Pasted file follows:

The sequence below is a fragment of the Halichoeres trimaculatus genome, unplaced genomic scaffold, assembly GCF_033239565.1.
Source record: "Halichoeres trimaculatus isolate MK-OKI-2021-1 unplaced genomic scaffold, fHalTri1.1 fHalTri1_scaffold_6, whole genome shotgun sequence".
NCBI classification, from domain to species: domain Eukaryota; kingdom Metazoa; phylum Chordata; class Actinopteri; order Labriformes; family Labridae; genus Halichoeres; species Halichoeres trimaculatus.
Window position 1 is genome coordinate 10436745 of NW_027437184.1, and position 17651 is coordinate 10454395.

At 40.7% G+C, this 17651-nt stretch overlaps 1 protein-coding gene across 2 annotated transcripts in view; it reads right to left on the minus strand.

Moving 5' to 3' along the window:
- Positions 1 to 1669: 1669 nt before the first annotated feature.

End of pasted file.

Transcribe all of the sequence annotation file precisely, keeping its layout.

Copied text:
The sequence below is a fragment of the Halichoeres trimaculatus genome, unplaced genomic scaffold, assembly GCF_033239565.1.
Source record: "Halichoeres trimaculatus isolate MK-OKI-2021-1 unplaced genomic scaffold, fHalTri1.1 fHalTri1_scaffold_6, whole genome shotgun sequence".
NCBI classification, from domain to species: domain Eukaryota; kingdom Metazoa; phylum Chordata; class Actinopteri; order Labriformes; family Labridae; genus Halichoeres; species Halichoeres trimaculatus.
Window position 1 is genome coordinate 10436745 of NW_027437184.1, and position 17651 is coordinate 10454395.

At 40.7% G+C, this 17651-nt stretch overlaps 1 protein-coding gene across 2 annotated transcripts in view; it reads right to left on the minus strand.

Moving 5' to 3' along the window:
- Positions 1 to 1669: 1669 nt before the first annotated feature.